The character of Andy never shows up for the 21st birthday party being thrown for him by his family in The Herd, yet there's scarcely a moment in this drama by British actor Rory Kinnear when his presence isn't keenly felt. That's because Andy was born severely disabled, so for the two decades of his life, he's been the focal point of this small clan, his health always on the knife's edge, necessitating constant attention and adding relentless pressures to the lives of parents Carol and Ian, and older sister Claire. Indeed, the pressures proved too much for Ian, who walked out on the family while Andy was still a boy. Subsequently, single mother Carol's care for her son has all but consumed her life, leading to a relationship with her daughter that is, at best, strained. As Carol, Claire, and Carol's parents Patricia and Brian gather and anticipate Andy's arrival from the institution where he lives, some of the stress fractures caused by their existence with Andy come into view, but it's when the estranged Ian shows up uninvited on Carol's doorstep that the full impact Andy has had on these people becomes evident: the burdens, the tensions, the damaging choices, the banked fires of rancor and regret.
In this way, Jarrott Productions' The Herd carries narrative and thematic echoes of the company's previous show, The Price. That Arthur Miller play also turned on the way a family member's precarious health and the decisions regarding who would assume the role of caretaker and who would walk away from it set the direction of lives and ruptured relationships, and it's the unexpected appearance of a relation whose connection with the family has been long severed that opens the Pandora's box of longtime, deep-seated resentment and rage. In both plays, the absent family member who's been the catalyst for all these decisions and the emotions that spill out from them is ultimately less important than the present characters' sense of self-sacrifice, justification, and blame that surface and are hurled from this character to that. Part of what made the airing of these ingrained grudges compelling in The Price is that Miller set the argument after the ill family member had died, and his belongings had to be dispensed with. The status quo had changed, which made the dramatic issue: Will these characters take advantage of this opportunity to change now, too? In The Herd, Kinnear has Andy still living, which gives his characters the luxury to retreat into set behaviors, old patterns that they have no reason to change. In this staging by Robert Tolaro, an experienced cast really digs up the characters' buried attitudes with fervent conviction, but it's hard to see where there's any possibility for change. The characters' opinions about one another, about what happened before, and about any present motivations appear calcified. In the play's closing scene, as another crisis sends Andy to the hospital, the family responds like an efficient EMT team, quickly grabbing bags and essentials, and heading to the car for an extended stay. It's fascinating as a portrayal of what a family for which this is a regular occurrence does when an emergency arises, but it also leaves the characters off the dramatic hook. They can do pretty much what they've been doing for years, and that's what they seem ready to do.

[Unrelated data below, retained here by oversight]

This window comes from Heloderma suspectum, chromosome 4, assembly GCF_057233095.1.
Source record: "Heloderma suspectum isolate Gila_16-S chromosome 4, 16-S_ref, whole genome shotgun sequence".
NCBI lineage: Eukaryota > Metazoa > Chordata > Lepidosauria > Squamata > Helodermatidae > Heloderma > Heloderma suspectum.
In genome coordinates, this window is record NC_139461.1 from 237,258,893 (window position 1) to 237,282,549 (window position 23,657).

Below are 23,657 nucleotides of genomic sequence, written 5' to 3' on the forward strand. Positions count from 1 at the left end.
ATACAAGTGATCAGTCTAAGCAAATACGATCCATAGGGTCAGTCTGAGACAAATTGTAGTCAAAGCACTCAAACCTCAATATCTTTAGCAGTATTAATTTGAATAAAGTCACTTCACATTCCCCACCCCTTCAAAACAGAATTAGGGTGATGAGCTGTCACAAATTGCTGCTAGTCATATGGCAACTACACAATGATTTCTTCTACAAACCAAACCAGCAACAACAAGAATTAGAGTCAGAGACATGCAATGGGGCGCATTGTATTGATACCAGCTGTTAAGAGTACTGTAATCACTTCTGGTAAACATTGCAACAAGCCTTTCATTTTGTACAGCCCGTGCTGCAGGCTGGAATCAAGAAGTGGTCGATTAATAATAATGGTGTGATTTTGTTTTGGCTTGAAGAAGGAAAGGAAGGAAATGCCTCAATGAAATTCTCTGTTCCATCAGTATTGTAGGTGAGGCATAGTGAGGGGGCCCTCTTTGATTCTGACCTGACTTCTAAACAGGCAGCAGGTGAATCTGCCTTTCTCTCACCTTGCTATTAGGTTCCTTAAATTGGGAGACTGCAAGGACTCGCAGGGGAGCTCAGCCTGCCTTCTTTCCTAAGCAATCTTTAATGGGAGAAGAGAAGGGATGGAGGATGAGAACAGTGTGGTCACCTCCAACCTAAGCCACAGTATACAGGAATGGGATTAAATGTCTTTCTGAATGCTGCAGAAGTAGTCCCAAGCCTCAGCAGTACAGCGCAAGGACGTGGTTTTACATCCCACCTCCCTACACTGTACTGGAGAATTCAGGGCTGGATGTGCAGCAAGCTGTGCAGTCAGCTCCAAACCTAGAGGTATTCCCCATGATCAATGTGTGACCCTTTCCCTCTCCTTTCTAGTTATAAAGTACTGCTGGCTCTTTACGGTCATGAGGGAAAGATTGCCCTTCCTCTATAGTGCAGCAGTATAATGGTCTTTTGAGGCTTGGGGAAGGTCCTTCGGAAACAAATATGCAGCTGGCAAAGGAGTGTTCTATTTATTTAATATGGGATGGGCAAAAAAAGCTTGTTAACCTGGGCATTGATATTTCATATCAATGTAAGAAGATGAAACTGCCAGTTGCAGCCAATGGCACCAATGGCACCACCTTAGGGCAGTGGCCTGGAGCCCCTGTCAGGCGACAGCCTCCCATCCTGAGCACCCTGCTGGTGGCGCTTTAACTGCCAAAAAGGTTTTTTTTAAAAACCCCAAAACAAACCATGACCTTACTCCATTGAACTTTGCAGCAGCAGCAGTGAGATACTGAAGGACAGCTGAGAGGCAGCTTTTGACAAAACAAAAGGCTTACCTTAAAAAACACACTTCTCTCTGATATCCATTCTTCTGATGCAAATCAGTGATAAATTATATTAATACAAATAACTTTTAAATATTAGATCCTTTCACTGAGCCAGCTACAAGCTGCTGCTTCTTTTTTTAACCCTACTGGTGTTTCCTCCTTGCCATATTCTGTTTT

That said, within the hardened shells of his characters, Kinnear has planted seeds of humor, which provides at least some breaks in the tension. On opening night, the intensity with which the actors played the drama tended to overshadow those comic lines, but with a cast as seasoned as this one is, perhaps they'll strike more of a balance between the darkness and light as the run continues. That would not only benefit the show on an emotional level but also make it easier to see the ties that bind these family members together as well as the fissures that break them apart.
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